Tuesday, August 2, 2011

"Carry on the Missions"

Yesterday, the Church calendar commemorated St. Alphonsus Liguori (1696-1787), who founded the Congregation of the Most Holy Redeemer (Redemptorists) in 1721. St. Alphonsus is the patron of confessors and moral theologians, a Doctor of the Church, and one of the patron saints of the Paulist Fathers. The founder of the Paulist Fathers, Isaac Hecker (1819-1888), was himself received into the Church on August 1, 1844. Just one year later, in August 1845, he sailed to Europe to join St. Alphonsus’ order, the Redemptorists. Earlier that year, Hecker had met two other new Catholics, who were planning to enter the Redemptorist novitiate in Belgium. He decided to join them. The story is that he took an overnight train to Baltimore, showed up at the Redemptorist house at 4:00 a.m., and met with the Provincial after morning Mass. Having persuaded the Provincial that he knew enough Latin, he was accepted on the spot. Taking the morning train back to New York, he said a quick goodbye to his family, then boarded the Prince Albert, and set sail for his new life in Europe – and his new life as a Redemptorist.

After ordination in 1849 and a brief period ministering as a priest in London, Hecker returned to the United States in March 1851 as part of a new English-speaking, Redemptorist mission band, which included three other American Redemptorists, who like Hecker himself were all converts to Catholicism. They conducted 14 parish missions their first season. The first was at St. Joseph’s in Greenwich Village – the first ever English mission in the United States – at which (so was reported) some 6000 people went to confession and communion, while sobbing filled the church during the renewal of baptismal vows. When, in 1858, Hecker and three other ex-Redemptorists started the Paulists, a major element of their stated mission was to "carry on the missions in the spirit of Saint Alphonsus," and for a long time that remained one of the community’s major ministries.

Parish Missions, as those who are old enough to remember them will readily recall, were a big deal in pre-Vatican II Catholicism. They were intended as a type of parish renewal experience, which sought to elevate the spiritual life of the faithful and reconcile back to the sacraments those who had lapsed or become alienated. By challenging Catholics to a higher standard of moral behavior – for example, by reducing alcohol abuse – missions contributed to what Hecker, in a letter to Brownson (September 5, 1851), called “a higher tone of Catholic life in our country,” one consequence of which (Hecker hoped) would be to make the Church more attractive to non-Catholics. It seems that Hecker understood early on that any successful mission to non-Catholic America presupposed an effective mission and ministry within the American Catholic community. “The Catholic faith alone,” Hecker wrote to Brownson, “is capable of giving to people a true permanent and burning enthusiasm fraught with the greatest of deeds. But to enkindle this in others we must be possessed of it first ourselves.”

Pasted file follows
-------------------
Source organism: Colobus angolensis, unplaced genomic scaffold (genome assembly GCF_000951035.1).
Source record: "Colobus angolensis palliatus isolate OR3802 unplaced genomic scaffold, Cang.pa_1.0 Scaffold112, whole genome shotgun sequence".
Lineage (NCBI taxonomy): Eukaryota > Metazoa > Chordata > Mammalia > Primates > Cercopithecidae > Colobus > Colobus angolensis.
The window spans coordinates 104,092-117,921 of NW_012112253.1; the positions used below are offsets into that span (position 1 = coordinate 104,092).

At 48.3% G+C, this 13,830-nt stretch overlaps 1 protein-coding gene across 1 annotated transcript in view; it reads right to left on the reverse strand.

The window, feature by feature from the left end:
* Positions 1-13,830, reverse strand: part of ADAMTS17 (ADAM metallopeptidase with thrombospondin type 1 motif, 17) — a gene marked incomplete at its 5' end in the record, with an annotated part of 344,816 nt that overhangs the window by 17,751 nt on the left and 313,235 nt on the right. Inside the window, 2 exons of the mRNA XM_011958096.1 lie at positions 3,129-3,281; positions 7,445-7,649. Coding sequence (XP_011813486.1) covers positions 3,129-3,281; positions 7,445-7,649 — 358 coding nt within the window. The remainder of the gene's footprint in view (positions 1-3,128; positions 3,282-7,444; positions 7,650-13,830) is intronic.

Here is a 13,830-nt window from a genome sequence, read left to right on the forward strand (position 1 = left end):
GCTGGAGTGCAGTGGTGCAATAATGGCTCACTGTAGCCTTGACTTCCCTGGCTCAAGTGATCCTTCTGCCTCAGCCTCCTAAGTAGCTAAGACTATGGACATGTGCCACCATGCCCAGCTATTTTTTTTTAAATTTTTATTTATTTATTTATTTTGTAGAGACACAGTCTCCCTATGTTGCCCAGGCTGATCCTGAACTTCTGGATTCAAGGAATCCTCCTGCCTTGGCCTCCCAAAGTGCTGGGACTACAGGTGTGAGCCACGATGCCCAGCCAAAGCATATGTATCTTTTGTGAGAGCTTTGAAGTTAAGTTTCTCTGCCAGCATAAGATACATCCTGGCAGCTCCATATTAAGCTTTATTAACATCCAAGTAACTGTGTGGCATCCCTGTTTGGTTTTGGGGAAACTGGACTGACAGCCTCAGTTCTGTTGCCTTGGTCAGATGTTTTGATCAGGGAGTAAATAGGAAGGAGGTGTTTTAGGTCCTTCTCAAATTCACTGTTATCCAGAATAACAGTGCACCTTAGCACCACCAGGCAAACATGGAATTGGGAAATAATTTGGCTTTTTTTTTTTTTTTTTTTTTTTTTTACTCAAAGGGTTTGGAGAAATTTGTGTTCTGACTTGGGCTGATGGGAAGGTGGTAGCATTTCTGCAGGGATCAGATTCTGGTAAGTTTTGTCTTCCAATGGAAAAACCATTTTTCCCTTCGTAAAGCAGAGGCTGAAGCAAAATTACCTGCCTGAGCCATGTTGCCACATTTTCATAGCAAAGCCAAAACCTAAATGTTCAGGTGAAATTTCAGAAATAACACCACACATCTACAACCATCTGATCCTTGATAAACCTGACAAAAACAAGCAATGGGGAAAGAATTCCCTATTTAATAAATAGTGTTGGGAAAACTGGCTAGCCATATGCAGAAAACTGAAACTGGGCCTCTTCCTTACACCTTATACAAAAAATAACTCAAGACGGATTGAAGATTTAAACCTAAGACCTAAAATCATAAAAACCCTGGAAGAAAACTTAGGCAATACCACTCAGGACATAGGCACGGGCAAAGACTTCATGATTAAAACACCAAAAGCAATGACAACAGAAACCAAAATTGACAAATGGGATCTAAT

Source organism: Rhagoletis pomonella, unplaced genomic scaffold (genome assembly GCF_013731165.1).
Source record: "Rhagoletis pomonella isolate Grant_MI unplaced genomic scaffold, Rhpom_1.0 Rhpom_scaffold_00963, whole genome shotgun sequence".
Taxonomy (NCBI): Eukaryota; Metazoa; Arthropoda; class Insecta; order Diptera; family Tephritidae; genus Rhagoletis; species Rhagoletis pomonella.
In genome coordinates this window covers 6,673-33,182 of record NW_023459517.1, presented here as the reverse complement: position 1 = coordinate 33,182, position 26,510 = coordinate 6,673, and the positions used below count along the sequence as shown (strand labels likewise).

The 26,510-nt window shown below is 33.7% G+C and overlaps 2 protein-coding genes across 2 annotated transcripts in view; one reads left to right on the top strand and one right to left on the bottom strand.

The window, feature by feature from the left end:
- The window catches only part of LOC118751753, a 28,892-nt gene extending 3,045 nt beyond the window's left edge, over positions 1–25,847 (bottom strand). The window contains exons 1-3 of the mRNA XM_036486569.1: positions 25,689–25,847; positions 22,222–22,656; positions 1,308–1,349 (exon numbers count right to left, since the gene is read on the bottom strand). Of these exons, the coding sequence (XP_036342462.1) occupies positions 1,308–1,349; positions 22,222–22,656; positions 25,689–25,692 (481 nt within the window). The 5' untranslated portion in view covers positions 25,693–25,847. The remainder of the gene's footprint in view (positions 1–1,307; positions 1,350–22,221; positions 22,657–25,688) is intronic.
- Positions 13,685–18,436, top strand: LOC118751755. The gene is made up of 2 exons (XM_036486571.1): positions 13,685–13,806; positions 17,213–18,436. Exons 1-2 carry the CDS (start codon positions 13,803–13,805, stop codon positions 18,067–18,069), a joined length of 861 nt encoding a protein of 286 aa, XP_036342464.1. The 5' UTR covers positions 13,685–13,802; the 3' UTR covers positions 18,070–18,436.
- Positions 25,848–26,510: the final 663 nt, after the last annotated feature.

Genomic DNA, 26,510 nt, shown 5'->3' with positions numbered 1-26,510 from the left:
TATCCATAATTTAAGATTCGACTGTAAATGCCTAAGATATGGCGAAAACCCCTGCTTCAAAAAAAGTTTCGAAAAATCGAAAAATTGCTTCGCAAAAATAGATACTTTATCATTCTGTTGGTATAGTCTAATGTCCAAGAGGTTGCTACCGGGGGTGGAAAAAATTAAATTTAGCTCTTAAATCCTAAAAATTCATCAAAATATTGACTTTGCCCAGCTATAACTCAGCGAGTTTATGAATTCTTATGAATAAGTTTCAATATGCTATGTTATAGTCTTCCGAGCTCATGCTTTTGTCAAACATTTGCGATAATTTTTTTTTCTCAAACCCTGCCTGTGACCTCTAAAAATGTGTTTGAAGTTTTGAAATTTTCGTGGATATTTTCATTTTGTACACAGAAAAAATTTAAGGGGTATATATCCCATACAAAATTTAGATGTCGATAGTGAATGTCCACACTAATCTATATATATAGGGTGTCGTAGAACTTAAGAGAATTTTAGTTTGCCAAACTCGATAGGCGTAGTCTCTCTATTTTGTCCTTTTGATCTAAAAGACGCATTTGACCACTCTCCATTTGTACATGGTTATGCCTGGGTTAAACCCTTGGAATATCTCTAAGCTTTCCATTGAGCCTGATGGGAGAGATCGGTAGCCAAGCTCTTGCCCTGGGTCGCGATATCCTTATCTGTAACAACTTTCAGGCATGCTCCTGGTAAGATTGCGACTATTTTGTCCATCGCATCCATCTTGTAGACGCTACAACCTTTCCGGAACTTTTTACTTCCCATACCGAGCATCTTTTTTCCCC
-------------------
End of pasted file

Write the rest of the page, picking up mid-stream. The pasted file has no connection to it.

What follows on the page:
By the 1950s and 1960s, when I first experienced them, parish missions were, I now realize, really already in decline (due in part, at least, to television’s appearance on the scene as an alternative form of evening entertainment). But they were still a regular component of the very vibrant parish devotional life of the time – a parish devotional life now long since irretrievably lost. The parish missions I was required to attend as a child in the 50s and then as a teen in the early 60s were nice enough; and they were, of course, completely coherent with the socio-religious world I then inhabited. But by then they had a somewhat “canned” character. In my large, blue-collar parish, we had a different religious order preaching the parish mission each year, but the talks always seemed the same. Even the preachers’ stories and jokes seemed the same. No doubt, some lapsed - or more likely merely marginal – Catholics did go to Confession and returned to regular sacramental practice as a result, but I suspect it was mainly the more devout (or, in the case of the Men’s Missions, the husbands of the more devout) who faithfully “made the mission.”

Integrally woven into the rich texture of the vibrant devotional life of the pre-Vatican II American parish, missions were on the whole probably a good experience for the devout, reinforcing commitment among the committed (never an insignificant task and one which any organization neglects only at its peril). Then, however,, came the utterly unforeseen decline of Catholic communal experience in the post 1965 period. Missions, even for the devout remnant, mattered much less – paradoxically at a time when the need for a strong, confident vehicle for reconciling the lapsed and alienated was again becoming so pressingly evident. But, by then, missions and the whole rich texture of devotions of which they had been a part were no longer coherent with the socio-religious context – now transformed almost beyond recognition, de-stabilized, and increasingly uncertain in direction.

Having to some extent become just another evening devotion in the glorious sunset of 1950s and 60s, missions had perhaps made themselves really less necessary. In the process, they risked beocming an empty shell of their former selves and hence ill prepared to adapt to a new context, in which paradoxically the end for which missions were oriignally a means was once again – and remains – even more urgently pressing.

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